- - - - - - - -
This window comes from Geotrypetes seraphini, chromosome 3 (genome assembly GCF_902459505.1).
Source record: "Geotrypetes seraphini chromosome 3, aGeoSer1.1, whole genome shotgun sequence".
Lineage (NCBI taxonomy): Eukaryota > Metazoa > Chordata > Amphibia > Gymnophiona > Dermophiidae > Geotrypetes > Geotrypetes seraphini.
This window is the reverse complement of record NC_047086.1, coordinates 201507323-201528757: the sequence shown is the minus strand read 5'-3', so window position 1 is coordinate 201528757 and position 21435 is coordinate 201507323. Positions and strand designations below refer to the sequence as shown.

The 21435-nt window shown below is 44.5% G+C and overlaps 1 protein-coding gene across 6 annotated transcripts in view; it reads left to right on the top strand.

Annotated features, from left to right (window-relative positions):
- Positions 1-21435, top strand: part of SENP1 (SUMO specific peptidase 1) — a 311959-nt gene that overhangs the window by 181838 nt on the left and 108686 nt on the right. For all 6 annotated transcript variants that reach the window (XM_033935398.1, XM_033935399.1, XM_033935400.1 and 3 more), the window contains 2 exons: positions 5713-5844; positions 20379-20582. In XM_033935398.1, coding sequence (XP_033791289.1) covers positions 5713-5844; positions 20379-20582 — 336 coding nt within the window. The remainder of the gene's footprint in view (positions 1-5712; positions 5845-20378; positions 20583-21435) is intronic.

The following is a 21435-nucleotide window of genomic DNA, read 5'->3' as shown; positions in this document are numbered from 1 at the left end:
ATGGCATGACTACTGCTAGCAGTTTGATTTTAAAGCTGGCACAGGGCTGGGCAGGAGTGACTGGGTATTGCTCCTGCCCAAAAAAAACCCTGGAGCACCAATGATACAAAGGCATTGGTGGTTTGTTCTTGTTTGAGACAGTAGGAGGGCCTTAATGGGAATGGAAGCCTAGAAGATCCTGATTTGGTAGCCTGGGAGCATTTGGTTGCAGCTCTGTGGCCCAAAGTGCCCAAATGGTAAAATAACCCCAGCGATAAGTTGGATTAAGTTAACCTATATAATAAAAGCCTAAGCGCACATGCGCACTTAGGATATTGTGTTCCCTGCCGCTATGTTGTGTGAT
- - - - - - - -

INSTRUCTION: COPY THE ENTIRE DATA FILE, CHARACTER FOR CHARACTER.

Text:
This window comes from Geotrypetes seraphini, chromosome 3 (genome assembly GCF_902459505.1).
Source record: "Geotrypetes seraphini chromosome 3, aGeoSer1.1, whole genome shotgun sequence".
Lineage (NCBI taxonomy): Eukaryota > Metazoa > Chordata > Amphibia > Gymnophiona > Dermophiidae > Geotrypetes > Geotrypetes seraphini.
This window is the reverse complement of record NC_047086.1, coordinates 201507323-201528757: the sequence shown is the minus strand read 5'-3', so window position 1 is coordinate 201528757 and position 21435 is coordinate 201507323. Positions and strand designations below refer to the sequence as shown.

The 21435-nt window shown below is 44.5% G+C and overlaps 1 protein-coding gene across 6 annotated transcripts in view; it reads left to right on the top strand.

Annotated features, from left to right (window-relative positions):
- Positions 1-21435, top strand: part of SENP1 (SUMO specific peptidase 1) — a 311959-nt gene that overhangs the window by 181838 nt on the left and 108686 nt on the right. For all 6 annotated transcript variants that reach the window (XM_033935398.1, XM_033935399.1, XM_033935400.1 and 3 more), the window contains 2 exons: positions 5713-5844; positions 20379-20582. In XM_033935398.1, coding sequence (XP_033791289.1) covers positions 5713-5844; positions 20379-20582 — 336 coding nt within the window. The remainder of the gene's footprint in view (positions 1-5712; positions 5845-20378; positions 20583-21435) is intronic.

The following is a 21435-nucleotide window of genomic DNA, read 5'->3' as shown; positions in this document are numbered from 1 at the left end:
ATGGCATGACTACTGCTAGCAGTTTGATTTTAAAGCTGGCACAGGGCTGGGCAGGAGTGACTGGGTATTGCTCCTGCCCAAAAAAAACCCTGGAGCACCAATGATACAAAGGCATTGGTGGTTTGTTCTTGTTTGAGACAGTAGGAGGGCCTTAATGGGAATGGAAGCCTAGAAGATCCTGATTTGGTAGCCTGGGAGCATTTGGTTGCAGCTCTGTGGCCCAAAGTGCCCAAATGGTAAAATAACCCCAGCGATAAGTTGGATTAAGTTAACCTATATAATAAAAGCCTAAGCGCACATGCGCACTTAGGATATTGTGTTCCCTGCCGCTATGTTGTGTGAT